1.1. Introduction

To make the article-thesis and -dissertation acceptable as an effective, trustworthy  and respected research tool — one that will benefit our total research environment and will increase dramatically the research output of universities and contribute to extra revenue for universities through the publication of accredited articles and most of all lead to the avoidance of the negativity and falsity associated with a troubled research entity which spells mostly failure for the article-thesis student — it is an absolute prerequisite that we implement an entirely honourable, justified and correct examination model for the article-thesis; one totally separate and distinguishable from the classical one for the traditional theses.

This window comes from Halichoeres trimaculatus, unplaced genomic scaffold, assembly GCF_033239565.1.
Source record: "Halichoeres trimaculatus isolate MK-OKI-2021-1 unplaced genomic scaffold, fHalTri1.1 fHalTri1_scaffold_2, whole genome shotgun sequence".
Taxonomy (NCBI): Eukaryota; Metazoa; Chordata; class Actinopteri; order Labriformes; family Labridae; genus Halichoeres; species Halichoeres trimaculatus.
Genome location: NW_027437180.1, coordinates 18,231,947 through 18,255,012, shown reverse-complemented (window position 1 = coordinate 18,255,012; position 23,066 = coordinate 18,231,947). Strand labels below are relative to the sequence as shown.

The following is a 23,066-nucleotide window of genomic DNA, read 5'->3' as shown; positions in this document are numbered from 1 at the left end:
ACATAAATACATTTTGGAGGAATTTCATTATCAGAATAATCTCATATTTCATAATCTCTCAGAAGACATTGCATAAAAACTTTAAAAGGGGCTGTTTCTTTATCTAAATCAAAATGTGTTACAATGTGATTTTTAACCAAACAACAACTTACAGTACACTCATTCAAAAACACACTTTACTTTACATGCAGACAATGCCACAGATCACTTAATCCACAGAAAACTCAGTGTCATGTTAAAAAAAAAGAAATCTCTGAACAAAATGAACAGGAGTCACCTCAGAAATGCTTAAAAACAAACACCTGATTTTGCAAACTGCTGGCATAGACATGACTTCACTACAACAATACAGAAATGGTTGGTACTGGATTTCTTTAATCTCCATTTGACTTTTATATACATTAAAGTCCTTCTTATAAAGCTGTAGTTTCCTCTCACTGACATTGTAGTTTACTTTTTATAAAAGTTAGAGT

The hard fact so far is that the proponents of the article thesis themselves have often failed the test of promoting its excellence. A prominent feature of such failure  has been the lack of developing proper and unique research tools for it, such as the examination guide to test the integrity of the article-thesis. A co-culprit to this research delinquency is the passivity of universities to get dynamically involved with the article thesis’ various components, such as the offering of learning and education programs to staff and students on how to write the article-thesis, and now, as indicated in this article, specifically on how to examine it. Indeed, a large section of young and older academics and researchers are awaiting such a step and are hungry for research challenges such as the writing, supervision and examination of the article-thesis, but these academics and researchers are looking urgently for assistance from their universities to develop their skills and knowhow to overcome their research inexperience and insecurity. As a short-term remedy for their shortcomings they can easily be helped by their universities through offering them yearly workshops on how to perform the examination of the article-format dissertation and thesis.